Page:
Walter Winterbottom, coach to the England football team between 1946 and 1962, supervised some scientific research on possible ‘corporeal damage’ to spectators on the terraces, which calculated that humans needed a mere 2.25 square feet of space on which to stand and could withstand a maximum of 206 pounds per square foot of pressure (p. 81). These calculations were to determine how tightly the spectators could be packed without crushing them to death. Denis Howell (Minister for Sport 1964-70 and 1974-79) envisioned even more drastic measures against spectators. Based on confidential files Bebber shows how Howell visualized stadiums as war zones. A hand-drawn image made by Howell depicted a football ground guarded by machine guns along the boundaries of the pitch and land mines behind the goals to prevent pitch invasions (p. 87). Similarly, FA official Denis Follows called for greater involvement of police dogs, and of police brutality (p. 105) and Labour MP Walter Johnson called for the enrolment of military service (p. 131).A hand-drawn image made by Howell depicted a football ground guarded by machine guns along the boundaries of the pitch and land mines behind the goals to prevent pitch invasions.
Taken as a whole, such examples leave behind the impression that the ’war on hooliganism’ is conducted according to the precept that the end justifies the means, and that state authorities are equipped with the moral right to act as they please – even to discount the rights of football supporters – as long as they do so in the service of the cause. However, as Bebber points out, in trying to impose law and order over football spectators, politicians and police actually exacerbated the violence.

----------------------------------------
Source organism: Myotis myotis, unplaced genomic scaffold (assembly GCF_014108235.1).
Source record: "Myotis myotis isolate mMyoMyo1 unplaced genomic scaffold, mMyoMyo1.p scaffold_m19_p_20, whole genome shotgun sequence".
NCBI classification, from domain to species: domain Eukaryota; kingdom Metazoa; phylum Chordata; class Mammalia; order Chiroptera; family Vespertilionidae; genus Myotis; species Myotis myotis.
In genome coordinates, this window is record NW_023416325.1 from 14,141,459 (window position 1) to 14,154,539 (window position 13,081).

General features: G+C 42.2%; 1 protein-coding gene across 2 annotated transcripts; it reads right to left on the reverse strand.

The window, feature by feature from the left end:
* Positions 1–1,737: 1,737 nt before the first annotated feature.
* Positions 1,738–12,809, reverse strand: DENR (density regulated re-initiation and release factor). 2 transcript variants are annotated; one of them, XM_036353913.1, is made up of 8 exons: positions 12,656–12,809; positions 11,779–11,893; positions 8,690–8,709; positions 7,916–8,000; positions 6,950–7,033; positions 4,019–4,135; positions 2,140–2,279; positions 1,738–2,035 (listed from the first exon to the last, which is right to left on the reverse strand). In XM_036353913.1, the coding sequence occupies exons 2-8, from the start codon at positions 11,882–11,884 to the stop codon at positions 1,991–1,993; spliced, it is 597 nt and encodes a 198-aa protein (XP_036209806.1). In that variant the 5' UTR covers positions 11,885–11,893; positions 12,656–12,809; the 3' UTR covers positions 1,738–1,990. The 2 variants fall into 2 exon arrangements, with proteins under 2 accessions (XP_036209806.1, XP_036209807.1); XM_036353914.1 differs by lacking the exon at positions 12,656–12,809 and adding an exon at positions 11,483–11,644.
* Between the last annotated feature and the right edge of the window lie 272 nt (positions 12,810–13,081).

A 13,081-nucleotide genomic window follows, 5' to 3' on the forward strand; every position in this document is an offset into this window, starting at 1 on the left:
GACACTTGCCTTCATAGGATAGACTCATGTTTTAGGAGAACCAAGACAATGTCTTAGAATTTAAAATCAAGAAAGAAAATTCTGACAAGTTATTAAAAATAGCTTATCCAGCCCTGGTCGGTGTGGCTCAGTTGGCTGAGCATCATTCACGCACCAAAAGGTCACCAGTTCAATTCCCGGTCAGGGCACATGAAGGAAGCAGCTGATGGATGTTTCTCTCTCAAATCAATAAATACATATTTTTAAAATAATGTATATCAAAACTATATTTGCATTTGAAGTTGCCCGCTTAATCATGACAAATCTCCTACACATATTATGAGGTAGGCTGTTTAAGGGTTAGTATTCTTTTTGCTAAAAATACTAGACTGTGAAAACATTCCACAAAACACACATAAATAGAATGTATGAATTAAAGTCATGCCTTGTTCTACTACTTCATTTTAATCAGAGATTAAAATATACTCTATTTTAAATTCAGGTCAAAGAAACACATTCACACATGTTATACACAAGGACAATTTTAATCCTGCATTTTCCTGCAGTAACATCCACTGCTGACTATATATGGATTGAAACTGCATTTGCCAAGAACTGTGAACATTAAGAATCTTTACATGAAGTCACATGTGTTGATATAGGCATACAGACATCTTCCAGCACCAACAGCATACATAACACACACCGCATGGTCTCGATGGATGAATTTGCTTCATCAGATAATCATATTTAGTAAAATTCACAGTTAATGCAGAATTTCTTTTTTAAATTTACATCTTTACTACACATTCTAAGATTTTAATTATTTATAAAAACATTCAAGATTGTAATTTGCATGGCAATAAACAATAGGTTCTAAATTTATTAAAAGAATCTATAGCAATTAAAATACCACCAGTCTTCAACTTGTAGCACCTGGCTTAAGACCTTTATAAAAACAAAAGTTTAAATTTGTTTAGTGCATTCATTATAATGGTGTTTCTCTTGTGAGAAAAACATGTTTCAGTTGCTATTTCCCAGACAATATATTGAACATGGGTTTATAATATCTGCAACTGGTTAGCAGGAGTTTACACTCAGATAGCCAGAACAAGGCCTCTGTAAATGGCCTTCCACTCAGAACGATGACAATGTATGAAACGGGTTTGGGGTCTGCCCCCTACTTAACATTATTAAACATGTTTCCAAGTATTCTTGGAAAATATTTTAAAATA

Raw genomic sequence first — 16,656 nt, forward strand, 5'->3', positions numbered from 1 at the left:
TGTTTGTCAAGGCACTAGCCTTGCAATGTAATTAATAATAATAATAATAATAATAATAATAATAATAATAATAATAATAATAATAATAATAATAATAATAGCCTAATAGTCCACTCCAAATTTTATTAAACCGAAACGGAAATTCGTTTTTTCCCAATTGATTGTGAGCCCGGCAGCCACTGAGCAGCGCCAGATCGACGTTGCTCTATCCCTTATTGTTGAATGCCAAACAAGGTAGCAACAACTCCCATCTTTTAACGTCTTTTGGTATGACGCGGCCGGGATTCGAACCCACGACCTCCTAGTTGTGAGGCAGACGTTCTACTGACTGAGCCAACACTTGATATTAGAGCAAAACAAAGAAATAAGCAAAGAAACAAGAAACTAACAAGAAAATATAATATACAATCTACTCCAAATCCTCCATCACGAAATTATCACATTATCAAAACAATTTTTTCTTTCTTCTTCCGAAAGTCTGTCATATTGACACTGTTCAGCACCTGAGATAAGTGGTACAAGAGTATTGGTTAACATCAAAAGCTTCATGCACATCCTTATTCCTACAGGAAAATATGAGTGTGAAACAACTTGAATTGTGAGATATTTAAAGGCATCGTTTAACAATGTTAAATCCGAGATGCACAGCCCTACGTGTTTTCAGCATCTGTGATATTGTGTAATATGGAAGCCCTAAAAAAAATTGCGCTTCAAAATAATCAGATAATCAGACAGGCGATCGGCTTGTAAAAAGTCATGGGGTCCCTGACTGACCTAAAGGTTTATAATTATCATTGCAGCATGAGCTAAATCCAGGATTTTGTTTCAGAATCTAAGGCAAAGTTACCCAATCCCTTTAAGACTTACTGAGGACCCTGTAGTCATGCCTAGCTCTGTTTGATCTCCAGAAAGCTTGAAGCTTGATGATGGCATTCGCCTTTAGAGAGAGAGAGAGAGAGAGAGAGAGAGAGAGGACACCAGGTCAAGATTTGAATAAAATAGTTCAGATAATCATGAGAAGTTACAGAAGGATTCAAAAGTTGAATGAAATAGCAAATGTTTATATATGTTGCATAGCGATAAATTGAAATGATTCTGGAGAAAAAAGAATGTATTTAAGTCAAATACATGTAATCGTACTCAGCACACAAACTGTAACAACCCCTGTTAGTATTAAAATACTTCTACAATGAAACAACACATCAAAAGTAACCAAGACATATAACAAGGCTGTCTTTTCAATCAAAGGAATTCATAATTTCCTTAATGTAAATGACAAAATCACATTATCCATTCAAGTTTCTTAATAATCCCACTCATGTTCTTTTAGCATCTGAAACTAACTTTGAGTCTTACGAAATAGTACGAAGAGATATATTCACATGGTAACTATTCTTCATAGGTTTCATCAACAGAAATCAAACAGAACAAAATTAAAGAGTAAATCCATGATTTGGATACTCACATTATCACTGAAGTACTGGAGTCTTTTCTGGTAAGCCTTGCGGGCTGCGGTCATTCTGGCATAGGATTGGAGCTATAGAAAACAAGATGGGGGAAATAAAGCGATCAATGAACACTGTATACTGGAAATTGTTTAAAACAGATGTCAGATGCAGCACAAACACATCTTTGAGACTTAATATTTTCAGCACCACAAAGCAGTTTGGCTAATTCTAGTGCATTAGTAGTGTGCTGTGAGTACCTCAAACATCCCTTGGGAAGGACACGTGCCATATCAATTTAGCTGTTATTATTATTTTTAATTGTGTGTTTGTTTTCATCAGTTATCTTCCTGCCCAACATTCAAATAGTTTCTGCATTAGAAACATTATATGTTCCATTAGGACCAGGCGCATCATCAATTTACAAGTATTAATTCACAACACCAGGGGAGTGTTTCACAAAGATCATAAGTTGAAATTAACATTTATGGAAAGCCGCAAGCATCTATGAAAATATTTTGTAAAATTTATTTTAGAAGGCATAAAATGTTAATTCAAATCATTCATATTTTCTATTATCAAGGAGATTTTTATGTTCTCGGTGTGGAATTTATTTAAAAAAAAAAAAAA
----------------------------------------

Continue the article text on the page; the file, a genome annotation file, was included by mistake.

It was primarily the football disasters of the 1980s that led to calls for regulation of the game, regulations that subsequent increased. Legislation was promoted in a number of distinct areas covering the availability of alcohol at matches, the structure of grounds and the question of membership schemes. Although it is the Conservative government of the 1980s and early 1990s that can take credit for the legal terrain that now pervades football fandom, Bebber reveals that earlier Labour and Conservative administrations also adopted the law-and-order governance.
Much legislation was initiated without any clear analysis of the origins and anatomy of ’football hooliganism’. There was no attempt to understand how and why outbreaks of football-related disorder and violence occurred; the symptoms would merely be tackled in an authoritarian way. This is perhaps unsurprising, representing as it did the government’s typical approach to a number of social problems.
Bebber shows that legislative interventions into football fandom have occurred at a time when issues of social regulation more generally have taken increasingly moralistic forms. His book examines the political and ideological dimensions of the ‘war on hooliganism’, setting the problem of football related violence in its wider historical context. It shows how the social definition of football hooliganism constructed by the media and state authorities was able to connect with existing social anxieties in the population at large, and argues that this has helped to legitimate a more coercive state role in a period of growing political, economic and racial (dealt with the final third of the book) conflict. It explains how counter-hooliganism policies became political tools to ease fears and provide solutions, and they became synonymous with handling the growing social, economic, and political anxieties over unemployment, immigration, and integration in post-war Britain.
- Dunning, E., Murphy, P., & Williams, J. (1988). The Roots of Football Hooliganism. London: Routledge & Kegan Paul.
- Tsoukala, A. (2009). Football Hooliganism in Europe. Security and Civil Liberties in the Balance. Hampshire: Palgrave Macmillan.
Copyright © Lise Joern 2013